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Pedestrian travel, such as walking or jogging, is a common option for many people across Illinois – from rural to urban communities.

Pedestrian Safety

Drivers and pedestrians both are responsible for traffic safety. Drivers should always be prepared to yield the right-of-way and should not drive unnecessarily close to pedestrians.

When approaching a pedestrian with a disability who is utilizing a guide dog, a white cane, a wheelchair or other assistive device on a sidewalk or roadway, the pedestrian has the right-of-way and is granted the same rights as any pedestrian.

A driver must come to a complete stop (and yield):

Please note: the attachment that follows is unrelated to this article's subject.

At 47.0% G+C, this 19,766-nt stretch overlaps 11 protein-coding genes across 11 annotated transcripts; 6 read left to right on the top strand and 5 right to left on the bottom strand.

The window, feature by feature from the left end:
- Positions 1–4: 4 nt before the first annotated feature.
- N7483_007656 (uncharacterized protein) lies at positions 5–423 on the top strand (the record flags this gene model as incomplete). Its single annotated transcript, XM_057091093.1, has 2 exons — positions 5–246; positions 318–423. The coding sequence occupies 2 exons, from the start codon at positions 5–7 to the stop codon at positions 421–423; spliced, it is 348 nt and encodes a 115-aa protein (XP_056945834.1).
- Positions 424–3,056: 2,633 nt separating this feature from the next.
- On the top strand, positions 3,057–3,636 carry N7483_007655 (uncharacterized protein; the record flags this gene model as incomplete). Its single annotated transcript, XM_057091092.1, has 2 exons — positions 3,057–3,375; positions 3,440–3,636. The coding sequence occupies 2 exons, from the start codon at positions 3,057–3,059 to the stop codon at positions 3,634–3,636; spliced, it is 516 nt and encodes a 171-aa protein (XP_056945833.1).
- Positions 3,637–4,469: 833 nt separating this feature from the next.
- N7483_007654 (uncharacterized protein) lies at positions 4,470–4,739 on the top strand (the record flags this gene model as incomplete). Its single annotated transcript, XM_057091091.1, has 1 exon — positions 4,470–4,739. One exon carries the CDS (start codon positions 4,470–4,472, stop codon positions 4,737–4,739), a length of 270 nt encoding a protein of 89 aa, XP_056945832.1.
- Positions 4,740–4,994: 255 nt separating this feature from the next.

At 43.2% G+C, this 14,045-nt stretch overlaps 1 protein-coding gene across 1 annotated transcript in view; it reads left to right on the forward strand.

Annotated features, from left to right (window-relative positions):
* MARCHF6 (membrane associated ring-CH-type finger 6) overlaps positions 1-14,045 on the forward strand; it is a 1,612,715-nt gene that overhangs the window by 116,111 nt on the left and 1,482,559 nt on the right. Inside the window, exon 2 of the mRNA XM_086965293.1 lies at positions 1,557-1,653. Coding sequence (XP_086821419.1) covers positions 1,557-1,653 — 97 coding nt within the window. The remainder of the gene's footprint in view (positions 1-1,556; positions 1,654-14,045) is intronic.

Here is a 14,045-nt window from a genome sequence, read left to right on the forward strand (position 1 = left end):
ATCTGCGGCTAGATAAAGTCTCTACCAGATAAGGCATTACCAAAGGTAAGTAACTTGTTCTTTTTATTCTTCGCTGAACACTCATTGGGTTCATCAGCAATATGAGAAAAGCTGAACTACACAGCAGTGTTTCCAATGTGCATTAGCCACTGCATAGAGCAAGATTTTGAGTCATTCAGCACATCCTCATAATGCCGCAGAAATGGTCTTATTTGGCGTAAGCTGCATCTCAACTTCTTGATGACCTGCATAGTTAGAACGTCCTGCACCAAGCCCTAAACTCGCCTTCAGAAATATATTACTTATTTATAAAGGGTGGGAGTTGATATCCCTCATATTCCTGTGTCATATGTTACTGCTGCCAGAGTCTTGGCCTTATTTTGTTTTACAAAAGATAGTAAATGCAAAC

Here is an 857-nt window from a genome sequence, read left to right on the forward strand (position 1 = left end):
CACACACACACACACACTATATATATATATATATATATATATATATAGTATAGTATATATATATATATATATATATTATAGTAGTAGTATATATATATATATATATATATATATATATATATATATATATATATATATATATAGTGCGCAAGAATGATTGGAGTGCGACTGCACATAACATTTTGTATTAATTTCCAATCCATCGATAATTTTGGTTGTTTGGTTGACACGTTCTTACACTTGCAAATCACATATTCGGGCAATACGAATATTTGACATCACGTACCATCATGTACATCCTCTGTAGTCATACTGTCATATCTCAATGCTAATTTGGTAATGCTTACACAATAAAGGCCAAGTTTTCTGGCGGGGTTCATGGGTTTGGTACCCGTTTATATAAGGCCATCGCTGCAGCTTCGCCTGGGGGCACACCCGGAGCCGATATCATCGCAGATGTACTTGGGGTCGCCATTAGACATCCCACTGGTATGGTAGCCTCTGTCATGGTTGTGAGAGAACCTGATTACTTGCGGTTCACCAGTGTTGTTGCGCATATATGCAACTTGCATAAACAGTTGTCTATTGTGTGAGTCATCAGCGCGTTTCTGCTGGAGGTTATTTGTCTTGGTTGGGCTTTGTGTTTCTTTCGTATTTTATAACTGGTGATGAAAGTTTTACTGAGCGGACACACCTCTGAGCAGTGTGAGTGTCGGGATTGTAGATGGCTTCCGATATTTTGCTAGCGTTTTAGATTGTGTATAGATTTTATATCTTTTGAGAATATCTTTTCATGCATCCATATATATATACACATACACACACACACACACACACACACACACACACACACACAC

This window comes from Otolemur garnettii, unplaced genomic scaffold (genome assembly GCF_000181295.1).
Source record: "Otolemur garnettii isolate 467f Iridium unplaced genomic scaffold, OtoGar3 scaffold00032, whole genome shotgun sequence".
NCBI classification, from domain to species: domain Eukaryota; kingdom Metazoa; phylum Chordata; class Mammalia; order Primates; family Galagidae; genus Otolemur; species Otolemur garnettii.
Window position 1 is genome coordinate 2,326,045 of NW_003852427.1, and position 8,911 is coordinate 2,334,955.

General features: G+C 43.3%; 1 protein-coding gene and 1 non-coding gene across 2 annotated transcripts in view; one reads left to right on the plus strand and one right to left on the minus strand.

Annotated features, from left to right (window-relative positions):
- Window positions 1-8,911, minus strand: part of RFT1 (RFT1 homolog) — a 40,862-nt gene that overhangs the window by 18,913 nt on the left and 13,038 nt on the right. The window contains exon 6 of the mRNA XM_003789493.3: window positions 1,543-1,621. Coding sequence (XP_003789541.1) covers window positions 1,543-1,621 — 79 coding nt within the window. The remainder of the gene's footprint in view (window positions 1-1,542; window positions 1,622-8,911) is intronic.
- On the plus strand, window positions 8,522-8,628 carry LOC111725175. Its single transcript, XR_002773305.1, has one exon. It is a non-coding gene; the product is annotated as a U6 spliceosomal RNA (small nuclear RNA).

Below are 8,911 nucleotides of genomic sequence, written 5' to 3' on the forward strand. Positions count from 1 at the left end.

• When a pedestrian is in a marked crosswalk.
  • On school days, when children are in close proximity to a school zone crosswalk.
  • A driver must yield to a pedestrian.
  • When a pedestrian is in an unmarked crosswalk on the driver's side of the roadway and there are no traffic control signals.
  • When making a turn at any intersection.
  • When making a lawful turn on a red light after coming to a complete stop.
  • After coming to a complete stop at a stop sign or flashing red signal at an intersection.
  • When a pedestrian enters a crosswalk before the traffic light changed.
  • When a pedestrian is walking with a green light, to a walking person symbol or a walk signal.
  • When a pedestrian is leaving or entering a street or highway from an alley, building, private road or driveway.
  • When a pedestrian is entering an intersection with a flashing yellow arrow.

For more information, please see the Rules of the Road.

For more information on pedestrian studies by traffic safety partners, visit the Traffic Records Coordinating Committee website.